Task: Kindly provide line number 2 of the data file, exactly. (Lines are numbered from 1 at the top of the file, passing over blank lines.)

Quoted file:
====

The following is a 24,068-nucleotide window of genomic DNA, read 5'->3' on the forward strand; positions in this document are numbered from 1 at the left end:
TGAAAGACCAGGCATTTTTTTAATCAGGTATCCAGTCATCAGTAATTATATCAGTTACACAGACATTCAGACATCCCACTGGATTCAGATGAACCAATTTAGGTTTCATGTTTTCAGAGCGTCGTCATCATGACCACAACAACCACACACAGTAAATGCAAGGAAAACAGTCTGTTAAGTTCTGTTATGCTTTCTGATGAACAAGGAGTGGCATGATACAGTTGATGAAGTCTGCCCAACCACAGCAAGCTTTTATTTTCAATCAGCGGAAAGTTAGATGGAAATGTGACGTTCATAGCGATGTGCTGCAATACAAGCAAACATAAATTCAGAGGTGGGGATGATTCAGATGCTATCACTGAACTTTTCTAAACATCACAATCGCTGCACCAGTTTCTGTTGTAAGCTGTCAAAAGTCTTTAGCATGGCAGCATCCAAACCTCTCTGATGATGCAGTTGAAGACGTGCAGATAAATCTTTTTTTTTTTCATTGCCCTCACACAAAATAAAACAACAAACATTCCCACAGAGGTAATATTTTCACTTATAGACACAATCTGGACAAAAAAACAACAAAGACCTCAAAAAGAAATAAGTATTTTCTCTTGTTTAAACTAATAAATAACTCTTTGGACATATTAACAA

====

TGAAAGACCAGGCATTTTTTTAATCAGGTATCCAGTCATCAGTAATTATATCAGTTACACAGACATTCAGACATCCCACTGGATTCAGATGAACCAATTTAGGTTTCATGTTTTCAGAGCGTCGTCATCATGACCACAACAACCACACACAGTAAATGCAAGGAAAACAGTCTGTTAAGTTCTGTTATGCTTTCTGATGAACAAGGAGTGGCATGATACAGTTGATGAAGTCTGCCCAACCACAGCAAGCTTTTATTTTCAATCAGCGGAAAGTTAGATGGAAATGTGACGTTCATAGCGATGTGCTGCAATACAAGCAAACATAAATTCAGAGGTGGGGATGATTCAGATGCTATCACTGAACTTTTCTAAACATCACAATCGCTGCACCAGTTTCTGTTGTAAGCTGTCAAAAGTCTTTAGCATGGCAGCATCCAAACCTCTCTGATGATGCAGTTGAAGACGTGCAGATAAATCTTTTTTTTTTTCATTGCCCTCACACAAAATAAAACAACAAACATTCCCACAGAGGTAATATTTTCACTTATAGACACAATCTGGACAAAAAAACAACAAAGACCTCAAAAAGAAATAAGTATTTTCTCTTGTTTAAACTAATAAATAACTCTTTGGACATATTAACAA